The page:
Monica Bessler, MD, PhD, founder and director of CHOP’s Pediatric and Adult Comprehensive Bone Marrow Failure Center (now retired), spoke about her research at the 2011 annual meeting of the American Society of Hematology. One of the meeting’s major scientific events, the Presidential Symposium, had a special focus on bone marrow failure (BMF), and Bessler was invited to describe her studies of how chromosome structures called telomeres influence BMF.
Located at the ends of all chromosomes, telomeres are complex structures made of DNA and proteins that protect the chromosomes from sticking together or being degraded. Because telomeres are essential to normal cell growth and survival, they play crucial roles in human health — roles that continue to be investigated by scientists.
Bone marrow failure as a genetic disease
Bessler and other scientists have investigated how telomeres may increase the rate of bone marrow failure (BMF), the body’s inability to produce sufficient numbers of circulating blood cells.
BMF is not a single disease; it encompasses more than 80 known syndromes. Thus, distinguishing among different types of BMF allows physicians to provide a more effective way to care to patients.
Recent discoveries are leading researchers to reevaluation current medical thinking about BMF. Previously, BMF was regarded primarily as being acquired during life, or as idiopathic — meaning caused by unknown factors. But Bessler’s investigations have revealed that many forms of BMF have a genetic origin — genetic changes can be inherited or newly acquired though environmental factors such as smoking or exposure to chemicals. Additionally, types of inherited BMF that were used to be considered childhood diseases are now frequently being diagnosed in adults.
One important example of BMF is dyskeratosis congenita (DC), a rare, inherited multisystem disorder. In addition to the bone marrow where blood cells are produced, this disease affects multiple parts of the body including the immune system, the skin, oral cavity and tongue, the lungs, liver, brain, bone, gastrointestinal system, nails and teeth. DC also increases a patient’s risk of preleukemia, leukemia and some forms of cancer.
DC is highly variable, presenting differently according to the age of onset of symptoms, the gene involved and the type of genetic mutation. Genetic mutations in DC impair telomere maintenance, causing the telomeres to shorten prematurely resulting in premature aging of cells — particularly in cells that undergo a high rate of cell divisions, such as bone marrow cells, skin cells, and the lining of the mouth.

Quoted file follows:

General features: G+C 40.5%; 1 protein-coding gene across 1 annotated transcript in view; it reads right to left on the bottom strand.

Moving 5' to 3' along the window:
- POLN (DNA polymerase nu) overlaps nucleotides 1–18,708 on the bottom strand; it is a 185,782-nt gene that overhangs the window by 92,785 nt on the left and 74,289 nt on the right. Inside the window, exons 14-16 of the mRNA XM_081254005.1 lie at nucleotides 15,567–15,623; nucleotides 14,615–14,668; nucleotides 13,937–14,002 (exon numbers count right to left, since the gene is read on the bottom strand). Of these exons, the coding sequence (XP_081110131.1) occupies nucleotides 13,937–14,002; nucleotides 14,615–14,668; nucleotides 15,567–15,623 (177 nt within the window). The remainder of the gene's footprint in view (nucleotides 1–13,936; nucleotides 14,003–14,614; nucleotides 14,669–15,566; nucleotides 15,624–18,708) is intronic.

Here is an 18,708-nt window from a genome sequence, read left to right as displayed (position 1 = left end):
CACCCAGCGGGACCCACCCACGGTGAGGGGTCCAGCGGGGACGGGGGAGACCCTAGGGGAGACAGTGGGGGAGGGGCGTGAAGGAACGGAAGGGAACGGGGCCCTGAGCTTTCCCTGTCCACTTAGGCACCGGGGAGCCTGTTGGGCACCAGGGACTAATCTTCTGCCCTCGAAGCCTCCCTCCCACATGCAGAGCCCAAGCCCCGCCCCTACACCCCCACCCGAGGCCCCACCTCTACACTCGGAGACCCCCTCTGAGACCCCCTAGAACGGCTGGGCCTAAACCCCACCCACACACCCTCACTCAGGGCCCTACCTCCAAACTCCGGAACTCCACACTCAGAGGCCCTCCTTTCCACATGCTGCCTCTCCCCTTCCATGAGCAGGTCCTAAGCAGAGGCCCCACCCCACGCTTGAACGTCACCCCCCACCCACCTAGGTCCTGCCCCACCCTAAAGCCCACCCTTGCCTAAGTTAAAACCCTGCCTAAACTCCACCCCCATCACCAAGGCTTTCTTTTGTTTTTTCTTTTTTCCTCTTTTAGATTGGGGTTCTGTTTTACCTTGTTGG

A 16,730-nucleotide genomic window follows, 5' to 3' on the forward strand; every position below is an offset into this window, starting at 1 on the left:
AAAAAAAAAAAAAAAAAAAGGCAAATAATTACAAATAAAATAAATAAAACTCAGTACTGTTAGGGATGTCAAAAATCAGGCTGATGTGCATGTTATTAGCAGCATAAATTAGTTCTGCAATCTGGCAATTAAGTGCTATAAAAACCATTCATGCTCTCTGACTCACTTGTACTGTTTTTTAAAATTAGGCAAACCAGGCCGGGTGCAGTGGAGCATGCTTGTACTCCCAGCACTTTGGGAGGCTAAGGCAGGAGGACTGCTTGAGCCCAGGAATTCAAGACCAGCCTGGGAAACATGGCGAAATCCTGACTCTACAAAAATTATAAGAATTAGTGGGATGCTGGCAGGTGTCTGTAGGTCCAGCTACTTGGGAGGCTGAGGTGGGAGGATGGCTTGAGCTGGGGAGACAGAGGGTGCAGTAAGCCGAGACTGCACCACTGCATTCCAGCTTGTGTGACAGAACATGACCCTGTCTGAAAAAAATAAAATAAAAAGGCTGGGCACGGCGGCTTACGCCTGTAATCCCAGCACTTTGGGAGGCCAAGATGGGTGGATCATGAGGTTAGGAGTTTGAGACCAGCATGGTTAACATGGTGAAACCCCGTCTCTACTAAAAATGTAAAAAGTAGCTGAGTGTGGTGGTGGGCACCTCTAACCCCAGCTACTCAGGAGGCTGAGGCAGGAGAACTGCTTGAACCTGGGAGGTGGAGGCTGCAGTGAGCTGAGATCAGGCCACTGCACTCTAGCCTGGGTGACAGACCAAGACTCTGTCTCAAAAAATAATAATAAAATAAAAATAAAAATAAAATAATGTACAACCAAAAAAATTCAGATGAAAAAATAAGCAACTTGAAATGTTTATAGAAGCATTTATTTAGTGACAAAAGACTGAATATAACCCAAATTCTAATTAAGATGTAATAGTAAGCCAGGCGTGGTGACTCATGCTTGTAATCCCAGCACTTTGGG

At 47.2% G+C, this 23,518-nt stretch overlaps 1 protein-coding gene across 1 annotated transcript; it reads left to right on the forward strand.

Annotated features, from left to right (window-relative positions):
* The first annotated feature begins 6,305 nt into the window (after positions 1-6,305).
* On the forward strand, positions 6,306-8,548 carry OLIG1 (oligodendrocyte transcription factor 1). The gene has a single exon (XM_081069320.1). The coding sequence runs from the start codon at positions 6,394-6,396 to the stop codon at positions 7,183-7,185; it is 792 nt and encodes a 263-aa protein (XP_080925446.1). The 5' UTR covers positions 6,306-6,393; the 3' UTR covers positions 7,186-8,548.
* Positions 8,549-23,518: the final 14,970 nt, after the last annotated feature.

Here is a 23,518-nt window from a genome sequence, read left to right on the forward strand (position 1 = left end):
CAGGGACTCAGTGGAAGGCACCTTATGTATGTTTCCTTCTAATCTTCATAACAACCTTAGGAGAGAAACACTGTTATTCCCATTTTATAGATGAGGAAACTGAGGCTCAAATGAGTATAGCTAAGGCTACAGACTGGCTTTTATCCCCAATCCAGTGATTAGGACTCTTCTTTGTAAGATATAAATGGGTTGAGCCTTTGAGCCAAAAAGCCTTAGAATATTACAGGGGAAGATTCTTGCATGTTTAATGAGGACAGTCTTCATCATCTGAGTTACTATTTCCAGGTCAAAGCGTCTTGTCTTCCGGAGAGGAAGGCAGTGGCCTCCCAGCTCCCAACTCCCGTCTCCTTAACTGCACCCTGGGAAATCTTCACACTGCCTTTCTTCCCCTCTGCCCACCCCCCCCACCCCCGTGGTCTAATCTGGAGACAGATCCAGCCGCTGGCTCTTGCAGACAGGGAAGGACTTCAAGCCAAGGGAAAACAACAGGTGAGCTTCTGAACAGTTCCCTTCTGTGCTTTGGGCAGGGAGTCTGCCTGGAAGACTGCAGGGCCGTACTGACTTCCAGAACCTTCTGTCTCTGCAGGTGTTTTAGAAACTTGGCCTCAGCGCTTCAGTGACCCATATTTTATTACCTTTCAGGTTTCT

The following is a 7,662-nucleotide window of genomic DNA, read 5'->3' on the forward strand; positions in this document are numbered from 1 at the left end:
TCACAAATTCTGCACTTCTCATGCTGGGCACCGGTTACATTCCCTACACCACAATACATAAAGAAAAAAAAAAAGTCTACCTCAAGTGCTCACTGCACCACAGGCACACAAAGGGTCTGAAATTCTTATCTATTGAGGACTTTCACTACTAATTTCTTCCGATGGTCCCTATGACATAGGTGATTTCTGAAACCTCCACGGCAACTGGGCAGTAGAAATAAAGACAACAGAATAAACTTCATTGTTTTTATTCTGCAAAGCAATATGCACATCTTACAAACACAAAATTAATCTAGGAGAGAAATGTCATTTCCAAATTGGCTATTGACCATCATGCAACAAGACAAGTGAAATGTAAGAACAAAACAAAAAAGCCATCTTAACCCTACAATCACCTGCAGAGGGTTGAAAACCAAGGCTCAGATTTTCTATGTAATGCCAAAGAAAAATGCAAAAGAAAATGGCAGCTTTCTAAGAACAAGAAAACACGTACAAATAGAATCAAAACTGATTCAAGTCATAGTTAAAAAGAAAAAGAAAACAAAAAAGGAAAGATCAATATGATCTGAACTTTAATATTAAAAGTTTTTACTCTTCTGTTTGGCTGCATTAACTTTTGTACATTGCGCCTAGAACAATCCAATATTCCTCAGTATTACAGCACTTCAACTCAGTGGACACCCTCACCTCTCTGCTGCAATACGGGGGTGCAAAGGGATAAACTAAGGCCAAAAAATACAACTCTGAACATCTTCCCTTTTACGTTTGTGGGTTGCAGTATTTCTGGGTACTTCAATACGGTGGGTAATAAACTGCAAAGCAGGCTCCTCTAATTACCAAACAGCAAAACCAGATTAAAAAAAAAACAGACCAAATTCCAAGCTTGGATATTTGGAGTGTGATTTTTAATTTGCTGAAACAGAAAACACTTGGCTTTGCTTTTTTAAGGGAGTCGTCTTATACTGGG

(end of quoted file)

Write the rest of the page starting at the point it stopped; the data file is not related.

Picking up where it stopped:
How telomeres work in the body
Telomeres have been compared to the plastic or metal tips at the end of shoelaces that keep them from fraying. In a basic way, telomeres keep chromosomes from sticking to each other and otherwise engaging in processes that make them unstable or lead to their degradation. Because telomeres shorten after every cell division, their protective function gradually decreases, and they leave aging cells vulnerable to DNA damage, unable to divide and destined to die.
Not all patients with BMF have abnormal telomeres, and not all patients with short telomeres have DC. However when telomeres are short in a patient with bone marrow failure, genetic testing should be performed to rule out DC. DC may not always show with BMF but the initial manifestations change with age, are different between different individuals and sometimes even within an individual family. Sometimes there is genetic anticipation; over succeeding generations in a family, telomeres may get progressively shorter with disease symptoms becoming more severe and occurring at younger ages in the second and third generations compared to the first generation with the disorder.
Implications for bone marrow failure patients
In young patients with BMF who also have specific disorders such as aplastic anemia or myelodysplastic syndrome (a form of preleukemia), it is essential for physicians to order testing to determine whether the underlying problem could be a telomere defect. Knowing this information can help physicians guide treatment decisions, and make a difference in a patient’s prognosis, drug response and late complications.
For instance, doctors often treat BMF with a bone marrow transplant — preferably from a patient’s matched sibling who is unaffected by the disease. However, this is not appropriate if the potential donor — though unaffected — carries the disease-causing gene variant. Further research will allow physicians to make a more accurate diagnosis and to develop better and more effective protocols to personalize BMF treatments to individual patients.